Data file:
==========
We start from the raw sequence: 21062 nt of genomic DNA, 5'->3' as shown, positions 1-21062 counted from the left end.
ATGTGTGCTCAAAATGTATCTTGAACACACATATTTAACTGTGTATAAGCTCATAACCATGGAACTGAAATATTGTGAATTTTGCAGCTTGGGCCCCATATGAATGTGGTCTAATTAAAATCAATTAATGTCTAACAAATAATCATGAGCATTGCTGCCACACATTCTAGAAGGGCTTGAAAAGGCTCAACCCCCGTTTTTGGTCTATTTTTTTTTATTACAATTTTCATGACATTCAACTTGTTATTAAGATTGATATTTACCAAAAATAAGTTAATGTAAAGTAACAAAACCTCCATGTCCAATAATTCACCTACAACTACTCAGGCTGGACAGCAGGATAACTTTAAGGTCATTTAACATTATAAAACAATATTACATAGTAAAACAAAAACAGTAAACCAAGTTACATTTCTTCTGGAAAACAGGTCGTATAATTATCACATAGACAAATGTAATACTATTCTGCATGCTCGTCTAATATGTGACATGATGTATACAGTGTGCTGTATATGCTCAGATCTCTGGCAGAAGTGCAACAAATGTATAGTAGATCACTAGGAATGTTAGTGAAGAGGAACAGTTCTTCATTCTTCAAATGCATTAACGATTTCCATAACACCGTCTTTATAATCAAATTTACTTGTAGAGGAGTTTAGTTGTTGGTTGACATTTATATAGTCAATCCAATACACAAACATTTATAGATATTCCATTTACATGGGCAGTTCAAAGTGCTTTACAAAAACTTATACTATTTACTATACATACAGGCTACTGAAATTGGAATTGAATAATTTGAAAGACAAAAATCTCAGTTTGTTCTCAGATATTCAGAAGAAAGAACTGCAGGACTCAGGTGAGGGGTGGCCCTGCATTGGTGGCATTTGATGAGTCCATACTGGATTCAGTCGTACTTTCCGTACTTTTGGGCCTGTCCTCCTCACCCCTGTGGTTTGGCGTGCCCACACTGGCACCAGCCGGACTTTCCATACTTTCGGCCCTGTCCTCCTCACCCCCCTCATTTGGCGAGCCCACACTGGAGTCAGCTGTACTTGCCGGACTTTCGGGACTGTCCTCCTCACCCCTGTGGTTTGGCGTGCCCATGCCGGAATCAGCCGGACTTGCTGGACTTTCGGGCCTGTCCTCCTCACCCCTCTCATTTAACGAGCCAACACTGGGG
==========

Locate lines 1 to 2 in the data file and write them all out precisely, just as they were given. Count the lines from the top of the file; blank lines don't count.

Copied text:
We start from the raw sequence: 21062 nt of genomic DNA, 5'->3' as shown, positions 1-21062 counted from the left end.
ATGTGTGCTCAAAATGTATCTTGAACACACATATTTAACTGTGTATAAGCTCATAACCATGGAACTGAAATATTGTGAATTTTGCAGCTTGGGCCCCATATGAATGTGGTCTAATTAAAATCAATTAATGTCTAACAAATAATCATGAGCATTGCTGCCACACATTCTAGAAGGGCTTGAAAAGGCTCAACCCCCGTTTTTGGTCTATTTTTTTTTATTACAATTTTCATGACATTCAACTTGTTATTAAGATTGATATTTACCAAAAATAAGTTAATGTAAAGTAACAAAACCTCCATGTCCAATAATTCACCTACAACTACTCAGGCTGGACAGCAGGATAACTTTAAGGTCATTTAACATTATAAAACAATATTACATAGTAAAACAAAAACAGTAAACCAAGTTACATTTCTTCTGGAAAACAGGTCGTATAATTATCACATAGACAAATGTAATACTATTCTGCATGCTCGTCTAATATGTGACATGATGTATACAGTGTGCTGTATATGCTCAGATCTCTGGCAGAAGTGCAACAAATGTATAGTAGATCACTAGGAATGTTAGTGAAGAGGAACAGTTCTTCATTCTTCAAATGCATTAACGATTTCCATAACACCGTCTTTATAATCAAATTTACTTGTAGAGGAGTTTAGTTGTTGGTTGACATTTATATAGTCAATCCAATACACAAACATTTATAGATATTCCATTTACATGGGCAGTTCAAAGTGCTTTACAAAAACTTATACTATTTACTATACATACAGGCTACTGAAATTGGAATTGAATAATTTGAAAGACAAAAATCTCAGTTTGTTCTCAGATATTCAGAAGAAAGAACTGCAGGACTCAGGTGAGGGGTGGCCCTGCATTGGTGGCATTTGATGAGTCCATACTGGATTCAGTCGTACTTTCCGTACTTTTGGGCCTGTCCTCCTCACCCCTGTGGTTTGGCGTGCCCACACTGGCACCAGCCGGACTTTCCATACTTTCGGCCCTGTCCTCCTCACCCCCCTCATTTGGCGAGCCCACACTGGAGTCAGCTGTACTTGCCGGACTTTCGGGACTGTCCTCCTCACCCCTGTGGTTTGGCGTGCCCATGCCGGAATCAGCCGGACTTGCTGGACTTTCGGGCCTGTCCTCCTCACCCCTCTCATTTAACGAGCCAACACTGGGG